Artificial intelligence (AI) has revolutionized various industries, and the financial sector is no exception. However, Securities and Exchange Commission (SEC) Chairman Gary Gensler recently expressed his concerns about the potential risks that AI could pose to financial systems.
Gensler believes that as AI becomes more prevalent and influential, it could eventually lead to financial crises. This is due to the powerful dynamics of scale and networks inherent in AI technology. He predicts that future business systems will heavily rely on a small number of foundational AI models. The drawback of this concentration is the risk of “herding,” where all companies depend on the same information. If that information turns out to be faulty or misinformed, it could have a significant negative impact on the entire financial system.
To address these concerns, the SEC proposed a new rule last month requiring investment advisers to eliminate conflicts of interest in their use of AI technologies. Gensler emphasizes the importance of ensuring that AI algorithms serve investors’ interests rather than prioritizing the interests of advisers or brokers. The proposed rule aims to protect investors by curbing any potential conflicts embedded in AI models.
Gensler also underscores the responsibility of investment advisers for the financial advice provided by AI. Despite the algorithmic nature of AI, investment advisers remain accountable for the accuracy and suitability of the advice given. They have a fiduciary duty to act in the best interests of their clients, and this obligation remains unchanged even when AI is involved.
While AI brings undeniable advantages to the financial sector, Gensler’s warning highlights the need for robust regulation and accountability. Striking the right balance between innovation and risk minimization is crucial to harnessing the full potential of AI while safeguarding the stability of financial systems.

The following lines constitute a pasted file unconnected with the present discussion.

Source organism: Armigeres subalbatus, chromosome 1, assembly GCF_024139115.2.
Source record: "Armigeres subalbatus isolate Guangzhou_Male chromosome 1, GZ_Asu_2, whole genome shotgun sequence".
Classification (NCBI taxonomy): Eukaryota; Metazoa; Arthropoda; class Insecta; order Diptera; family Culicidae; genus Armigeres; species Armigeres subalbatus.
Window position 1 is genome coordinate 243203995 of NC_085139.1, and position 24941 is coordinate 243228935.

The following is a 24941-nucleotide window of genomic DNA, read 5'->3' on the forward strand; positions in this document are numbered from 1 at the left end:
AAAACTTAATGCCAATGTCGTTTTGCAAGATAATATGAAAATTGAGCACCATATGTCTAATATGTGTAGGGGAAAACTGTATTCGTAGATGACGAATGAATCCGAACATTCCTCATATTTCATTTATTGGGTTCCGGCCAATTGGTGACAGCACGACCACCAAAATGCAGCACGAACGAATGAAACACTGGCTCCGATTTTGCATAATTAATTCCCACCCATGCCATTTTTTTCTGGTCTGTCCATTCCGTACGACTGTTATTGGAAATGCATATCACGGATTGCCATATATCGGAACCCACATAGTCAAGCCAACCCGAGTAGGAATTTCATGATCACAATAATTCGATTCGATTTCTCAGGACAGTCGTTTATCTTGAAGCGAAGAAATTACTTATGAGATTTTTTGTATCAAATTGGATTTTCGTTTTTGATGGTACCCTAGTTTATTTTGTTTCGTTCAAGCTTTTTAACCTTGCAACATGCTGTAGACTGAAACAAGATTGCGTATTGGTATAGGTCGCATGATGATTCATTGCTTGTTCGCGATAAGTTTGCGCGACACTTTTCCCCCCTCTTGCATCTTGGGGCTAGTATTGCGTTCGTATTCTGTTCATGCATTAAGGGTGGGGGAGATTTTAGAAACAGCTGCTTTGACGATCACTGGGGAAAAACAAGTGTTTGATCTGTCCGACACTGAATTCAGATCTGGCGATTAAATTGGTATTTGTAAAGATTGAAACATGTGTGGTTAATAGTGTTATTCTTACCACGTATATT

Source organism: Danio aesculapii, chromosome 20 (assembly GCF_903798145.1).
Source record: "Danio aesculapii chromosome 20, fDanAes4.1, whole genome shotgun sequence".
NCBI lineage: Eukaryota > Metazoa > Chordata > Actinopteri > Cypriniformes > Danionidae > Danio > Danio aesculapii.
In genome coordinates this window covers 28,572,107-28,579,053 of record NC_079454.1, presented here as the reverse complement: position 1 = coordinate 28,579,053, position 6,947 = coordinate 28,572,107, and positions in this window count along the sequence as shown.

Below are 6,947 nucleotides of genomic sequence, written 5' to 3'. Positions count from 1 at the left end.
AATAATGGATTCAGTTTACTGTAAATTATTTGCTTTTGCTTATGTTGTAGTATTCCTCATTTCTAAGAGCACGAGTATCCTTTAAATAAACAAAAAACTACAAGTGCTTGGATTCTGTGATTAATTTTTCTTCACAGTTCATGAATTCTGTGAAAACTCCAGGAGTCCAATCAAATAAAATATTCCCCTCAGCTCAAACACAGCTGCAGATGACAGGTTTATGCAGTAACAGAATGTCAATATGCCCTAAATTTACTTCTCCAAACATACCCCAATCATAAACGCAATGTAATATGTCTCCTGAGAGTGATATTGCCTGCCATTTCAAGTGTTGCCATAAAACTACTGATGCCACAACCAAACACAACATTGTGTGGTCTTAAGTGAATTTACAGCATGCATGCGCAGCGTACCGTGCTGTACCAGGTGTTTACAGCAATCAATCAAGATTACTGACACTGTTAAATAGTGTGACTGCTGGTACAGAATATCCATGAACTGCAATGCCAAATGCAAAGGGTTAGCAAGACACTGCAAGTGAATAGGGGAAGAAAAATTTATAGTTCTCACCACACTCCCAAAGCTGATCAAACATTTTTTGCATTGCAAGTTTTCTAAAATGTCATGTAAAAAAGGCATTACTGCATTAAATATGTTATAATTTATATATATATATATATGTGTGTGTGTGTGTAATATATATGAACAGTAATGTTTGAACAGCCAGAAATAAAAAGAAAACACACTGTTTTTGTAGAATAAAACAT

What are the risks of AI in the financial sector?
AI in the financial sector carries the potential risks of concentration and herding. Concentration occurs when business systems heavily rely on a small number of foundational AI models, increasing the vulnerability of the entire financial system to failures or faulty information. Herding refers to the situation where all companies depend on the same AI-generated information, leading to widespread detrimental outcomes if that information proves to be inaccurate or flawed.
How is the SEC addressing the risks posed by AI in the financial sector?
The SEC has proposed a new rule that aims to eliminate conflicts of interest in the use of AI technologies by investment advisers. The rule seeks to ensure that AI algorithms prioritize the interests of investors rather than those of advisers or brokers. By curbing potential conflicts embedded in AI models, the SEC aims to protect investors and mitigate the risks associated with AI in the financial sector.
Who is responsible for the financial advice provided by AI?
Despite the algorithmic nature of AI, investment advisers bear the responsibility for the financial advice given by AI systems. They have a fiduciary duty to act in the best interests of their clients, ensuring the accuracy and suitability of the advice. This duty remains unchanged even when AI is involved, and investment advisers must be held accountable for any faulty guidance provided by AI algorithms.